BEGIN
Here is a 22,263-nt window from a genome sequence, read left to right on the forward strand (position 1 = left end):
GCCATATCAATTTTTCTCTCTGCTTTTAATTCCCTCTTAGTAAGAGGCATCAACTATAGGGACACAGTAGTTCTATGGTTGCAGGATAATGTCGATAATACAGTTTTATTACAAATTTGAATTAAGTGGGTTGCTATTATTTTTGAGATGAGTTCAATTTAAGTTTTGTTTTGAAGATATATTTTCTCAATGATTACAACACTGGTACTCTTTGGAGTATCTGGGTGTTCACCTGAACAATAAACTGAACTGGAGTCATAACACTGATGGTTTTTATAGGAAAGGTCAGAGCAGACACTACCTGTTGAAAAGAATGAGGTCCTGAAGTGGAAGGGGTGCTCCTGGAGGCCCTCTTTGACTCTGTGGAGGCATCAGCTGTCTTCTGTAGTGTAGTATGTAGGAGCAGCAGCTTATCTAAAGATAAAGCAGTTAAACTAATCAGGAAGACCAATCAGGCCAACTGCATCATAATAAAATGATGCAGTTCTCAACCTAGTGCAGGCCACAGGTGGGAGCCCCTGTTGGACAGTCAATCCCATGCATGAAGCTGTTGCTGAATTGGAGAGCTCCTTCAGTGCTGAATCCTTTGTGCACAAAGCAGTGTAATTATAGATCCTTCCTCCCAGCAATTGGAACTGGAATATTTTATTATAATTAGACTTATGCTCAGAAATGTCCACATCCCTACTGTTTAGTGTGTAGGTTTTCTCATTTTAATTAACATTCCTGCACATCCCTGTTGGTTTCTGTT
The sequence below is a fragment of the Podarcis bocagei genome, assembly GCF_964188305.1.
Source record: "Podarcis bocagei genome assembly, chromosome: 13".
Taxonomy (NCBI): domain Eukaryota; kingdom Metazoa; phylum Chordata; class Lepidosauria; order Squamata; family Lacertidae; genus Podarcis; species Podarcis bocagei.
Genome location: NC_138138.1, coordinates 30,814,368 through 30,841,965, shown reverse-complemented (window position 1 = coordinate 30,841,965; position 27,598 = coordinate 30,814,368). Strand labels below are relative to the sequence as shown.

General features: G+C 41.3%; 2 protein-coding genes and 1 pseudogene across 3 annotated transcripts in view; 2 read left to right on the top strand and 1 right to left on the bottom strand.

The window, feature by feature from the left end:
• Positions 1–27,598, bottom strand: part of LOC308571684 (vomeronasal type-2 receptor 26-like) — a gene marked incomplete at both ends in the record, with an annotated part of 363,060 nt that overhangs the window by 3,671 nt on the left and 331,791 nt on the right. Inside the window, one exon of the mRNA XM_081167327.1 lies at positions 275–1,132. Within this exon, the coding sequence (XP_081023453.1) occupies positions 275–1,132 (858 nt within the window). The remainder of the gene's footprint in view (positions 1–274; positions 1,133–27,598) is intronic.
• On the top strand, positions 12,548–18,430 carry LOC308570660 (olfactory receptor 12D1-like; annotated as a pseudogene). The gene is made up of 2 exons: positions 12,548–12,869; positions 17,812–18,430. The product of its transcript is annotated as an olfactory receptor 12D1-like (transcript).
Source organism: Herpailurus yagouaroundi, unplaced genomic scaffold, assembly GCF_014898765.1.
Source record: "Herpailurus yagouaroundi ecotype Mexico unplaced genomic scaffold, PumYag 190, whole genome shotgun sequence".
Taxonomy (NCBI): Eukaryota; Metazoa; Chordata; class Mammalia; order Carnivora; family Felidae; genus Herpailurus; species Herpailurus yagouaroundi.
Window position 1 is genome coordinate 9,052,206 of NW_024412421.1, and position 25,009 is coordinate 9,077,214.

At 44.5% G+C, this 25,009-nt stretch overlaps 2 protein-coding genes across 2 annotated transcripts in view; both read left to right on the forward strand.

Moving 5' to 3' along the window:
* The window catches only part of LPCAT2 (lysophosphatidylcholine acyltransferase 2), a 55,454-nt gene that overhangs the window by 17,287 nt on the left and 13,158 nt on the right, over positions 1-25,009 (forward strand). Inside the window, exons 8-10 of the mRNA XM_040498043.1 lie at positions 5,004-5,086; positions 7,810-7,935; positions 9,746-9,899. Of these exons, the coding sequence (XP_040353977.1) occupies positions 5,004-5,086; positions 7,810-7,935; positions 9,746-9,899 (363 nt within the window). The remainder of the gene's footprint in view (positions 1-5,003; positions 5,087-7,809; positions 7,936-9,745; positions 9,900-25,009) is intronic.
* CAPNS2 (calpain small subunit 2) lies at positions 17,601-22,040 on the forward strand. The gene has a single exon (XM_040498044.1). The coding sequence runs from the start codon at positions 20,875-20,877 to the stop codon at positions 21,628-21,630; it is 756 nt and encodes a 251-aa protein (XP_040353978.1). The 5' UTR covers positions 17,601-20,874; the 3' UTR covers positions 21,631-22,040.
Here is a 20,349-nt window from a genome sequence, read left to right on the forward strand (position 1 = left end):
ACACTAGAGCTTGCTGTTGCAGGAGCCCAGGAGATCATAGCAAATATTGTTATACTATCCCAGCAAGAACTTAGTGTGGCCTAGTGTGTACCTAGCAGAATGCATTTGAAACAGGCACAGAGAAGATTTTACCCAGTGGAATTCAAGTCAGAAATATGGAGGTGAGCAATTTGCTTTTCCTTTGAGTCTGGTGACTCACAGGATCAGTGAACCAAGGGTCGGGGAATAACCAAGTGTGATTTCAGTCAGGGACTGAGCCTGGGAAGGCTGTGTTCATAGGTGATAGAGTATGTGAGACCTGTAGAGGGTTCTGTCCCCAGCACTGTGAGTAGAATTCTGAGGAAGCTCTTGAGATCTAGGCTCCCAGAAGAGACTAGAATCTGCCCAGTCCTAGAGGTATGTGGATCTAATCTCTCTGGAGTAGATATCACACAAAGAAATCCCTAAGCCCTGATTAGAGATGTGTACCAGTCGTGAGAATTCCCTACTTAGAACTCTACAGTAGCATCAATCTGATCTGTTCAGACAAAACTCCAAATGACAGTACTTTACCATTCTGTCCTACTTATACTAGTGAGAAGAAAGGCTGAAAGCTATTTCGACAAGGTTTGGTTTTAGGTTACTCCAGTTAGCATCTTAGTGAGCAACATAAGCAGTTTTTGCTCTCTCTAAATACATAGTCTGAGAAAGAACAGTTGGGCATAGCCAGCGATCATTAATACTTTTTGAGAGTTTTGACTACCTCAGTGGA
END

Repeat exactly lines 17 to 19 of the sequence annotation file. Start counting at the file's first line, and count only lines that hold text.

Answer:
* The window catches only part of LPCAT2 (lysophosphatidylcholine acyltransferase 2), a 55,454-nt gene that overhangs the window by 17,287 nt on the left and 13,158 nt on the right, over positions 1-25,009 (forward strand). Inside the window, exons 8-10 of the mRNA XM_040498043.1 lie at positions 5,004-5,086; positions 7,810-7,935; positions 9,746-9,899. Of these exons, the coding sequence (XP_040353977.1) occupies positions 5,004-5,086; positions 7,810-7,935; positions 9,746-9,899 (363 nt within the window). The remainder of the gene's footprint in view (positions 1-5,003; positions 5,087-7,809; positions 7,936-9,745; positions 9,900-25,009) is intronic.
* CAPNS2 (calpain small subunit 2) lies at positions 17,601-22,040 on the forward strand. The gene has a single exon (XM_040498044.1). The coding sequence runs from the start codon at positions 20,875-20,877 to the stop codon at positions 21,628-21,630; it is 756 nt and encodes a 251-aa protein (XP_040353978.1). The 5' UTR covers positions 17,601-20,874; the 3' UTR covers positions 21,631-22,040.
Here is a 20,349-nt window from a genome sequence, read left to right on the forward strand (position 1 = left end):